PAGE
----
In case you can’t tell, that’s a thermometer in my mouth. Yes, I am sick. We are both sick. With tonsillitis.
Jared started feeling bad last week (so this probably wasn’t helped by NYE but wasn’t cased by it either) and we finally threw in the towel and took him to Molly’s doctor this week (who didn’t find anything but ordered a blood test). I was feeling fine until last night when I spiked a fever, but was feeling better this morning. We got the blood test results that said Jared had some kind of inflammation so we went to an ENT specialist today who finally diagnosed him and ordered antibiotics. I think I’ll have to go back to Molly’s doctor tomorrow and get the same course of prescriptions because by the time we got home, my fever had come back and I had a swollen throat.
Though it really blows to be sick while were away from home, I thank our lucky stars that it happened while we were in France. Not only did we have an inside track to doctors here, but I was actually able to talk to them and explain to Jared what they were saying. It has been highly taxing to speak my dusty French in a medical setting, but I’ve been getting by and Molly has helped to fill in the gaps at the pharmacy and with the lab, etc. In short, we are well taken care of.
It’s highlighted a key difference that we’ve enjoyed here in France: the people are extremely outwardly friendly and helpful. I know that a large part of that is because I am able to communicate with them, but I can’t tell you the number of strangers who have gone out of their way to help us even before they knew I could talk to them (usually when we didn’t need it, but still). In Paris, a man saw us looking for our hotel and stopped to direct us. The other day a man at the bus stop saw us looking at the schedule and approached to offer assistance. When I asked the local butcher if they had rotisserie chicken, he told me to just call him up in the morning and he’d make one for me. Molly’s doctor waived his fee when he heard that we didn’t have insurance (for those who are concerned, we do have insurance, but not the kind that pays for a doctor’s visit). Croatians were friendly too, but it took a lot more to get through that initial shell, and we were frustrated that we weren’t able to make more connections with people when we were there. Here, we feel at home – even Jared who can’t speak French at all. It makes me really sad that we are stuck with being sick during our precious last week. We still have some energy though, so we’re going to try to do everything still on our list for Nice before we leave.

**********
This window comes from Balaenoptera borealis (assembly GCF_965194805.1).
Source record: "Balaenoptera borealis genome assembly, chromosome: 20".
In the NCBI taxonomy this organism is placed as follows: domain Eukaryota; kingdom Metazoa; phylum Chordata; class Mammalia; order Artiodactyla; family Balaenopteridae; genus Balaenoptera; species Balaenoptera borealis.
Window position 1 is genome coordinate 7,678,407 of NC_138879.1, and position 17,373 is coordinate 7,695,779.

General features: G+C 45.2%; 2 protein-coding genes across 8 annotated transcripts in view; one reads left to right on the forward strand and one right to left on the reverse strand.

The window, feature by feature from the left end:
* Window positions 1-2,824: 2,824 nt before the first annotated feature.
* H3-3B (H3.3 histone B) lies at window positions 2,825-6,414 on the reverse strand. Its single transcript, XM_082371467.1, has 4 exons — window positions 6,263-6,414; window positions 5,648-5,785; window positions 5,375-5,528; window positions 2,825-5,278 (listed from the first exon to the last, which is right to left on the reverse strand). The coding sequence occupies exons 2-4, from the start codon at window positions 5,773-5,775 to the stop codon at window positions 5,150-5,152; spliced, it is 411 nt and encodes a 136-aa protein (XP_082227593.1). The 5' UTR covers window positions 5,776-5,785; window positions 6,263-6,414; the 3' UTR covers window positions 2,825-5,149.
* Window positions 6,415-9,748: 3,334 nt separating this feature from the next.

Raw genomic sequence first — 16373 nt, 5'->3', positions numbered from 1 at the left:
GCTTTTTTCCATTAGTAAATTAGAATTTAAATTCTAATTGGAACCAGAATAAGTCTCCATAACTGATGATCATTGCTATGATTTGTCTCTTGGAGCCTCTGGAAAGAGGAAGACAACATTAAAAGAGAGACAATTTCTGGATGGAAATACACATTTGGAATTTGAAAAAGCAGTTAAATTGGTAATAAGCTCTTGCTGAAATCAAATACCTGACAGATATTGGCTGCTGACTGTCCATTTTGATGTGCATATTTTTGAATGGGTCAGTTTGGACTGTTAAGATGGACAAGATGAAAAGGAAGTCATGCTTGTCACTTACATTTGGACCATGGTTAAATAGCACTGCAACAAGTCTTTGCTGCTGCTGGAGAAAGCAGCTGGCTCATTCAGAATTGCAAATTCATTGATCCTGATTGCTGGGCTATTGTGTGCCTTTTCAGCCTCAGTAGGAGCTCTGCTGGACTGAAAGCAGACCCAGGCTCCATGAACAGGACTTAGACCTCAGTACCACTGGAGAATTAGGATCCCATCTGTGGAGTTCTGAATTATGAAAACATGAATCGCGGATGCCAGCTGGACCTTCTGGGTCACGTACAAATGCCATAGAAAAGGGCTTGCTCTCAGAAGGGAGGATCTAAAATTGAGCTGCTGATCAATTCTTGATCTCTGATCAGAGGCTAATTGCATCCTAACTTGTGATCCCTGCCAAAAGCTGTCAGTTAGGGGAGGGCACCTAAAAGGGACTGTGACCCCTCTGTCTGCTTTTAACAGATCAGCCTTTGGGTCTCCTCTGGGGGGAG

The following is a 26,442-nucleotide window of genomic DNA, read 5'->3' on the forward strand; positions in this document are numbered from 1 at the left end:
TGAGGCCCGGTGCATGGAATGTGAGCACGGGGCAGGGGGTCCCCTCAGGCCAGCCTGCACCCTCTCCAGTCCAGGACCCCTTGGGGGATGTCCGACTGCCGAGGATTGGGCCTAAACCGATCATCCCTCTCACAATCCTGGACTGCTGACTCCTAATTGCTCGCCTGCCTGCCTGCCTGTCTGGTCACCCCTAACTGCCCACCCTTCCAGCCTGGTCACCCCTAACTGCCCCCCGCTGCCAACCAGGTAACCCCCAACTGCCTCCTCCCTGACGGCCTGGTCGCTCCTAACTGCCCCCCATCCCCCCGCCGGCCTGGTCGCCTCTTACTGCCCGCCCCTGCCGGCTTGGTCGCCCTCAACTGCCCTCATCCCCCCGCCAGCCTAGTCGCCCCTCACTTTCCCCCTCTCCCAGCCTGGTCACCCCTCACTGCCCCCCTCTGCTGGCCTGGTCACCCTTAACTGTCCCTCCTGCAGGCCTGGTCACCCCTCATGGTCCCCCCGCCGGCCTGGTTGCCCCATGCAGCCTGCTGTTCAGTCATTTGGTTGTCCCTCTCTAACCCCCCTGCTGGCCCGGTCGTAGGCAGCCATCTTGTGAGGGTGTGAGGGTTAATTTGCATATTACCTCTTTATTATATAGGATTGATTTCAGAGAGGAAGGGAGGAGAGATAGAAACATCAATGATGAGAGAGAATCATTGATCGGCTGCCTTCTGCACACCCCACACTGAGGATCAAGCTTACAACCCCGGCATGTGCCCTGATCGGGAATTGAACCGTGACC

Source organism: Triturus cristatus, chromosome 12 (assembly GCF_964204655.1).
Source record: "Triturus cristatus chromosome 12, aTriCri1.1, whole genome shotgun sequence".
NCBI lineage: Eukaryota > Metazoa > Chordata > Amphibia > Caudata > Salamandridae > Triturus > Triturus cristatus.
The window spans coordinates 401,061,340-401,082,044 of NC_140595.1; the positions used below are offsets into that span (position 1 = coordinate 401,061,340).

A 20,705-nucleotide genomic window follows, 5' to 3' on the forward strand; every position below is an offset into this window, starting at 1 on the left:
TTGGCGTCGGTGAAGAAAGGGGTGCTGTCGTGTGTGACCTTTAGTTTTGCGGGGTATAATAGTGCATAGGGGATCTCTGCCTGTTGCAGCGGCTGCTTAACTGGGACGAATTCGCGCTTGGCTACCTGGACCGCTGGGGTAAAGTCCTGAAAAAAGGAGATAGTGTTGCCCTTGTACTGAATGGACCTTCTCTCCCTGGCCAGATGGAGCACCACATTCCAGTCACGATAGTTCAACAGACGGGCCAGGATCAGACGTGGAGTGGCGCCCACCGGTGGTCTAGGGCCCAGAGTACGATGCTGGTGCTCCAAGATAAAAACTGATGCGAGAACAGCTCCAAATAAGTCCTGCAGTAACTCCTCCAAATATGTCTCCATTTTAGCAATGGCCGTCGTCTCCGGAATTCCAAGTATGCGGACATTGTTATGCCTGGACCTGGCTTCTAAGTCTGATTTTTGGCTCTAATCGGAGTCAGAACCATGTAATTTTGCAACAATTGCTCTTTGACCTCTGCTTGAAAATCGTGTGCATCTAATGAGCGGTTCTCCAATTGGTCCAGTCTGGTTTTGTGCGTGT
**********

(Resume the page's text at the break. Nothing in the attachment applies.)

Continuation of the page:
Luckily, when Jared started to feel bad I made a big pot of chicken soup – my first try from scratch, thankyouverymuch – so we’ve had that to comfort us and ease the cooking duties for a few days.
I’ve gotten so used to being able to easily communicate and being familiar with the customs that I fear I have been spoiled. Jared promises I will love Spain though, and I trust him!